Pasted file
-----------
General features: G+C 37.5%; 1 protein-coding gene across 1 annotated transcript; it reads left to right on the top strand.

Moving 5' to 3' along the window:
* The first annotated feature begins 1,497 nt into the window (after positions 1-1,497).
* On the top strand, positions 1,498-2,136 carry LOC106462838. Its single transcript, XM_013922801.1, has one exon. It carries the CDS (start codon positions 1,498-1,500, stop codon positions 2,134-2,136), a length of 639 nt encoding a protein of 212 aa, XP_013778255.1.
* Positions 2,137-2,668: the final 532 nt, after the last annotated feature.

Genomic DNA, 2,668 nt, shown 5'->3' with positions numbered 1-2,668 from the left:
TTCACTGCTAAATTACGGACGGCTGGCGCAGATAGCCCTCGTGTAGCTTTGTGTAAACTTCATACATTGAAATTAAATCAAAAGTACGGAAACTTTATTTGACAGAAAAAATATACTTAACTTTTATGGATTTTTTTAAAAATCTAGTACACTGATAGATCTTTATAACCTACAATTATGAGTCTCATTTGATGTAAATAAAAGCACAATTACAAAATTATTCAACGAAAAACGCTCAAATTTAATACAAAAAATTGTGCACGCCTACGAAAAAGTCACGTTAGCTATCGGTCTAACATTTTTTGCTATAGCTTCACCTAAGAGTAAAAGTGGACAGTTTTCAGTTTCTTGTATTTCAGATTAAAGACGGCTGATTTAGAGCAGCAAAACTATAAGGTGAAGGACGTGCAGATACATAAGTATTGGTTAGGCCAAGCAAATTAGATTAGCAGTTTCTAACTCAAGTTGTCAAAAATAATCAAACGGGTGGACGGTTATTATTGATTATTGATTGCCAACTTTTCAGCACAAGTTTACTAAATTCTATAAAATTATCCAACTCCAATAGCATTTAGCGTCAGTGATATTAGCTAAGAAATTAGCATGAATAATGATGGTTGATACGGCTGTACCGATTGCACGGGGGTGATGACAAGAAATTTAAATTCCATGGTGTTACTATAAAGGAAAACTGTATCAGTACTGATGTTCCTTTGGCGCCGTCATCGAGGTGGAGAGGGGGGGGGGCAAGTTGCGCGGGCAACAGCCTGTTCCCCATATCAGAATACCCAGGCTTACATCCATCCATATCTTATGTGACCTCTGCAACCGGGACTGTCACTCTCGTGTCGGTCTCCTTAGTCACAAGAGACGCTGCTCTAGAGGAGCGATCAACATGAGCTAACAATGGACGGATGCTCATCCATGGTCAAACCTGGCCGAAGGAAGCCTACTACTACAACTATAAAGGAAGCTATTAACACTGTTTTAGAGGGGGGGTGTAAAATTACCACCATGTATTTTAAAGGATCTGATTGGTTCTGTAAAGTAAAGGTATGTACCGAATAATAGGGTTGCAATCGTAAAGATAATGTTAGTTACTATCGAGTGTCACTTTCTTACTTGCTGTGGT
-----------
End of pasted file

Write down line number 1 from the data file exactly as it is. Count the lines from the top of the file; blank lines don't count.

General features: G+C 37.5%; 1 protein-coding gene across 1 annotated transcript; it reads left to right on the top strand.